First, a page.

Illegal and unsustainable fishing, fossil fuel exploration, climate crisis According to the International Union for Conservation of Nature (IUCN), diseases are threatening marine species with extinction. red listwith populations of dugongs, abalone shellfish and columnar corals at risk of extinction forever.
Marine life is facing a “perfect storm” of human over-consumption, threatening the survival of some of the world’s most valuable seafood, according to a conservation organization that publishes the most up-to-date information on the health of Earth’s wildlife populations.
From South Africa to Australia, 20 of the world’s 54 abalone species are threatened with extinction, according to the IUCN’s first scientific assessment of the species group. In East Africa and New Caledonia, dugongs – marine mammals that feed mainly on seaweed – are threatened with extinction due to oil and gas exploration, bottom trawling, chemical pollution and mining.
The information comes as countries discuss biodiversity targets to protect the planet this decade Police 15with proposals to take radical action on species extinction this decade.
“Today’s IUCN red list update reveals a perfect storm of unsustainable human activity destroying marine life around the world. As the world looks to the ongoing UN Conference on Biodiversity to set the course for nature’s recovery, we simply cannot afford to fail,” said IUCN Director-General Dr Bruno Oberle. “We urgently need to address the climate and biodiversity crises linked to profound changes in our economic systems, or else we risk losing the important benefits the oceans provide us.”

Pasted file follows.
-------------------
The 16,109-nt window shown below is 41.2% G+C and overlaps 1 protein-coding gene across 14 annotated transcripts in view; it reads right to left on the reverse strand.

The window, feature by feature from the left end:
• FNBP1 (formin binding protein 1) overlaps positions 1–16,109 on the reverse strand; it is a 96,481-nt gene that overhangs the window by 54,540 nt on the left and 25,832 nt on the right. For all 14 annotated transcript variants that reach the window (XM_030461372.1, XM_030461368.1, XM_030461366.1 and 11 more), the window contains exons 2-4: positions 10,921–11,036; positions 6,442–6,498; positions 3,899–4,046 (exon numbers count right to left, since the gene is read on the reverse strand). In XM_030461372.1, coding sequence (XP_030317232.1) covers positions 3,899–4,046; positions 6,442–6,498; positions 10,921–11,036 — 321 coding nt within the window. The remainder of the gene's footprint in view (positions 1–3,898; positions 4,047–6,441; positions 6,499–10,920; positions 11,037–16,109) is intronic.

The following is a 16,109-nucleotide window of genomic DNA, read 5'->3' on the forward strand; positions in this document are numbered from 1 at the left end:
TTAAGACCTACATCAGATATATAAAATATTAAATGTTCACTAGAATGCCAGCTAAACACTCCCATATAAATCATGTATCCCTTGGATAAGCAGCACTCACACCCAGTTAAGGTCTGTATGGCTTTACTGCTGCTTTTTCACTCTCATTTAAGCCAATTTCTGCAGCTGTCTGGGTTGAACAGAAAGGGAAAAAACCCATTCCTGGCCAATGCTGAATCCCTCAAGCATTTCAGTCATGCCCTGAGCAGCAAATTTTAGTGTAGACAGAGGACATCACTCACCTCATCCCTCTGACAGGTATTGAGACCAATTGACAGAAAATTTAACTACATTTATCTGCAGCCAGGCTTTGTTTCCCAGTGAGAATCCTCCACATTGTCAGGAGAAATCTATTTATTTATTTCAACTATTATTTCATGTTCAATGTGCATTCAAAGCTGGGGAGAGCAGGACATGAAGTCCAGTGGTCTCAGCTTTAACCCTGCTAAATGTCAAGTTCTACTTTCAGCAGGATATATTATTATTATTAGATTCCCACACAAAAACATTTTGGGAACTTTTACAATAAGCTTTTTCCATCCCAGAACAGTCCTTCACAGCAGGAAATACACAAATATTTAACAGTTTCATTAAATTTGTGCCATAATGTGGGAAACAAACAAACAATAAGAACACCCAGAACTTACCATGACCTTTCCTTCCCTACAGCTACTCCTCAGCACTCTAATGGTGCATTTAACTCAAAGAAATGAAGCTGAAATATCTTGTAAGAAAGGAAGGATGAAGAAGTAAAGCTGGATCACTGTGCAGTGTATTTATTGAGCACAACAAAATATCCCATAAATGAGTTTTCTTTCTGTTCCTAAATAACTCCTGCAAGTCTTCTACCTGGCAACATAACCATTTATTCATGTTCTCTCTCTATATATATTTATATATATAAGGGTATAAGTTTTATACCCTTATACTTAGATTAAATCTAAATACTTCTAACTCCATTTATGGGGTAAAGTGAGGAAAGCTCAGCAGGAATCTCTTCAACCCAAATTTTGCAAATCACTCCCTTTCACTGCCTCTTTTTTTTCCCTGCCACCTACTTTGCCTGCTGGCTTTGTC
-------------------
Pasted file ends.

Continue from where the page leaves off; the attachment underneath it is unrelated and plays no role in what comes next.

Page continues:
Among those at risk is the endangered Omani abalone, found in the Arabian Peninsula, where more than half of its range has disappeared due to pollution from agricultural and industrial runoff causing harmful algal blooms. Off the west coast of South Africa, poaching by criminal networks, many linked to the international drug trade, has decimated perlemoen pufferfish populations.
Fewer than 250 mature dugongs remain in the western Indian Ocean and fewer than 900 in New Caledonia.
“Strengthening community-led fisheries management and expanding non-fishing employment opportunities are critical in East Africa, where marine ecosystems are central to people’s food security and livelihoods,” said Evan Trotzuk, who led the East Africa Red List of Mammals assessment.
“Furthermore, the establishment of additional dugong protected areas, particularly around the Bazaruto Archipelago National Park [in Mozambique]will also empower local communities and other stakeholders to find, implement and benefit from solutions that prevent long-term declines in dugong abundance as well as seagrass size and quality.”
Found from the Caribbean to the Yucatan Peninsula, the columnar coral was also part of the latest round of IUCN red list assessments and was moved from vulnerable to critically endangered after its population declined by more than 80% since 1990. A disease that causes a decrease, bleach from climate crisis and fertilizer runoff.
There are 150,388 species assessed by scientists for the IUCN red list, of which 42,108 are threatened with extinction. Of the 17,903 marine animals and plants analyzed, more than 1,550 are at risk of permanent extinction, and global warming affects at least 41% of threatened marine species.
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